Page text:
After hearing this morning that Harry Reid has now entered into this vitriolic debate about the right to build a mosque (or the responsibility not to do so) where shadows of the Twin Towers once fell, my curiosity about how Mormons, both scholars and non, feel about this controversy, has bubbled over onto the virtual pages of JI.
As we well know, from the point of view of its detractors, Mormonism has been linked to Islam since at least E. D. Howe’s 1834 Mormonism Unvailed, in which the Ohio newspaperman declared that Joseph Smith cited his own “extreme ignorance and apparent stupidity” as proof of the authentic prophethood, just as Mohammed had claimed his own illiteracy as proof of the divinity of the Quran.
Since this controversy over the mosque in Manhattan began a few months ago, I couldn’t help but see the historical comparisons we could make between this type of insidious religious persecution and the types Mormons have faced in the past and as of late (as I’m typing this in my Somerville apartment, I can see through the foliage the Belmont Temple, the construction of which faced its own challenges by non-Mormon locals who cloaked what I believe to be anti-Mormonism in language of parking lot run-off and traffic congestion).
No doubt, Harry Reid’s decision to weigh in on the side of the anti-mosquers is a political move, intended to win him a few votes among the anti-Obama set in his hotly contested reelection bid, and in my view also pick up a nomination in the category of most ironic political decision for 2010 category.
Perhaps I go too far. The area around Ground Zero is certainly hallowed ground and sensitivity (the buzz word misused in my interpretation by those opposed to the mosque) should be respected. Yet (what I’m sure is obvious from this post) I feel that on constitutional grounds made clear by President Obama, and perhaps more importantly on moral grounds, I believe the mosque should be allowed to be built as a symbol to the world that America takes seriously its principle of freedom of religion. My opinion is that there is no better place than to build this mosque than close to Ground Zero, especially since according to the plans it will serve not only the Manhattan Muslim community but provide theater and athletic spaces for all New Yorkers.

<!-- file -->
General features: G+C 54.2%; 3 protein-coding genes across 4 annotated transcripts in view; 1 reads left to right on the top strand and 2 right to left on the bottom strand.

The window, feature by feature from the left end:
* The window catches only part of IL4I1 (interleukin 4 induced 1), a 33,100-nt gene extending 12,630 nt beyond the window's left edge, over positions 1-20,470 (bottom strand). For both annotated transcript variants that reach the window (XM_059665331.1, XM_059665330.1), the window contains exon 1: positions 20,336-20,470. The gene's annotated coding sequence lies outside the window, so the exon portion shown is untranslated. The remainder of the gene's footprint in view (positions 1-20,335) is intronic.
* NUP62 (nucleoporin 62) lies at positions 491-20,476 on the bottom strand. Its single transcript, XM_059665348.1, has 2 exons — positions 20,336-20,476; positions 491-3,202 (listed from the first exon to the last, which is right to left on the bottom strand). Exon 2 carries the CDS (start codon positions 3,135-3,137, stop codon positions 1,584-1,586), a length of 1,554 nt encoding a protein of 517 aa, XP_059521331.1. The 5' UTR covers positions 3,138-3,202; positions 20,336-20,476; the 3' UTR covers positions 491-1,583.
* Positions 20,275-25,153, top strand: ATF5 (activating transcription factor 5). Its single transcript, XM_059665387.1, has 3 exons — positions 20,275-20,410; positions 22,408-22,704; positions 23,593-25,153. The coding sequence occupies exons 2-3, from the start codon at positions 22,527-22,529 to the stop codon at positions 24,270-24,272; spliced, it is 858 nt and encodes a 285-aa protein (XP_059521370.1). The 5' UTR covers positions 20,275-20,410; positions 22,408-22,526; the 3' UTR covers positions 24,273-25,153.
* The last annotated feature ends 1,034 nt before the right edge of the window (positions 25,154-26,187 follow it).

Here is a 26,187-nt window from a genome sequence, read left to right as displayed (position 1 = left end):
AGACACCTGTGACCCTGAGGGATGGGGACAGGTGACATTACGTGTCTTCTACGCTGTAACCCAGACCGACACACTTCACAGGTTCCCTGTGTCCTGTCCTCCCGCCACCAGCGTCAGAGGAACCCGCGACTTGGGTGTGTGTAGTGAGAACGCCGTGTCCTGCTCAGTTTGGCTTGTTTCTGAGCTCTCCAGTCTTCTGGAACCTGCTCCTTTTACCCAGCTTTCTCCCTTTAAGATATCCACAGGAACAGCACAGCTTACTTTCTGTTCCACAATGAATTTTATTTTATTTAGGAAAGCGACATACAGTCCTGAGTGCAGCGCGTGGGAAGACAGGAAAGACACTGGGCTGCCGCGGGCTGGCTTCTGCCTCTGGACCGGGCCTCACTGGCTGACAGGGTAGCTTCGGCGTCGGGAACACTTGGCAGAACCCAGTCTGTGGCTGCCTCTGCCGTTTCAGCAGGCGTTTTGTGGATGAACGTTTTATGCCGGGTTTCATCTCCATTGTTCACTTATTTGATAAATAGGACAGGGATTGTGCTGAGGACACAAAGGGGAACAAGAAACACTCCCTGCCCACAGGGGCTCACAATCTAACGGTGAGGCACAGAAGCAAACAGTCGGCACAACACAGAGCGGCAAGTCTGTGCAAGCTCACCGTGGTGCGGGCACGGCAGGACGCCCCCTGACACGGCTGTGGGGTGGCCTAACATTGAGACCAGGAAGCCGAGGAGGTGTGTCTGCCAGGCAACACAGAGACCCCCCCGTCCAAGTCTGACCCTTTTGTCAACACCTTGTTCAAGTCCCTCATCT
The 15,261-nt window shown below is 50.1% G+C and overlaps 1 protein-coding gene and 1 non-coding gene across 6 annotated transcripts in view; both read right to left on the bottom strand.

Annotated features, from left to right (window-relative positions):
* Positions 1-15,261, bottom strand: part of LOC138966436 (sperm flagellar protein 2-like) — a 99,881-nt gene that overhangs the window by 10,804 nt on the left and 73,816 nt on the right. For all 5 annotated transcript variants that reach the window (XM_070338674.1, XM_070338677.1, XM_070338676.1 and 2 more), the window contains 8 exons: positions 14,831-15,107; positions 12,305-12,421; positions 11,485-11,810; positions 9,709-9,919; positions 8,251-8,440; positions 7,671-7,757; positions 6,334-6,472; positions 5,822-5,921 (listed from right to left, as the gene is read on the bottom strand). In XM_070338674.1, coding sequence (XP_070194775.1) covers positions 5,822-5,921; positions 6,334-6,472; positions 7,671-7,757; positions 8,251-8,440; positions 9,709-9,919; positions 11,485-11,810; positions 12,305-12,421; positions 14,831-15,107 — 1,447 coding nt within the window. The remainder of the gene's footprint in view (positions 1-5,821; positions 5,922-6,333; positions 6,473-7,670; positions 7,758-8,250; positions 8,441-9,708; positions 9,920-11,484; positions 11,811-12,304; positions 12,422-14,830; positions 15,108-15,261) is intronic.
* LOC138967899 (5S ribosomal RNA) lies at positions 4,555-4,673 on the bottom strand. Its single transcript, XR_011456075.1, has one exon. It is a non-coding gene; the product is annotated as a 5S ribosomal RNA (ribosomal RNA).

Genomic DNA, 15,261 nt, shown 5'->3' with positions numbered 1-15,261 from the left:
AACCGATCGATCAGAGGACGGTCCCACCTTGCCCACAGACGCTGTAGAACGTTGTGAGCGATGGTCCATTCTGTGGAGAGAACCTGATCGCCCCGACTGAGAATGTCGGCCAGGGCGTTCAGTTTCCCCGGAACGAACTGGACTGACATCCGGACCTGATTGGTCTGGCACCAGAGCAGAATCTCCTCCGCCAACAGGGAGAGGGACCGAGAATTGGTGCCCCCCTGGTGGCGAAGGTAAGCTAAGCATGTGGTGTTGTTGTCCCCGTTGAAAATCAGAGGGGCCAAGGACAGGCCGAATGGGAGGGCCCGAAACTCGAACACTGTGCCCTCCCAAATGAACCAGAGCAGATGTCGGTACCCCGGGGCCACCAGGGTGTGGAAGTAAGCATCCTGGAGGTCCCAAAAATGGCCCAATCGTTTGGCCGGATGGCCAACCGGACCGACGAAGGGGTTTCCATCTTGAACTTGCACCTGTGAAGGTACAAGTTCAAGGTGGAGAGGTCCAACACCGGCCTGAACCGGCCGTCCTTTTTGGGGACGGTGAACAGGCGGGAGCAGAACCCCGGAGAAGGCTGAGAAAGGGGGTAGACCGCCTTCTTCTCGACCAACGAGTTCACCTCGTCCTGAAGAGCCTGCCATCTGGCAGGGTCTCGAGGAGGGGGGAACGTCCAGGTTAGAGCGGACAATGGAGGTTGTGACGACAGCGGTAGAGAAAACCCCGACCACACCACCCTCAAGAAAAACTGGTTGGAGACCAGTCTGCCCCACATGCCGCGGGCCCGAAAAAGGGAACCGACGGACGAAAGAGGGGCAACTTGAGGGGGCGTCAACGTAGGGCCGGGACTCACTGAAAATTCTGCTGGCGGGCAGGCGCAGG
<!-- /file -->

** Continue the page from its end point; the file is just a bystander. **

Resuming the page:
As a historian, I would believe that saints would be natural allies with these Muslims hoping to construct a house of worship (and social center), as Mormons have fought similar battles for decades, and did so often citing the Constitution. Even more poignantly, as the most persecuted religious community in American history, saints observing the tide of American sentiment moves clearly against the construction of this mosque would find, I would imagine, parallels in their recent and more distant past.
Perhaps my personal feelings on this issue have gotten in the way of cogent analysis. Perhaps I should understand Harry Reid’s decision to condemn the mosque’s construction as I understand Mormons’ participation in the Proposition Eight fight—that these political decisions actually mark the degree to which Mormonism has integrated into the (conservative) American experience. Mormons no longer feel the need to, even implicitly, defend the history of plural marriage and instead can join their one-time persecutors in their fight against legal recognition of unconventional love-partnerships (without the Wendy Doniger dog barking at the gate). And in terms of the mosque, Mormons like Reid can practice American civil religion (as it was revamped after 9/11) and not side with religious outsiders, of which his adopted faith was a part, in the defense of religious freedom.
So let me put my question to the JI community more directly. Am I right about Reid’s decision? Are there in fact historical parallels to be drawn between the Mormon and Muslim American Experiences? How does the LDS community at large feel about this issue? Is it an issue of religious freedom for saints? Or am I missing something profound about the claim to “sensitivity”?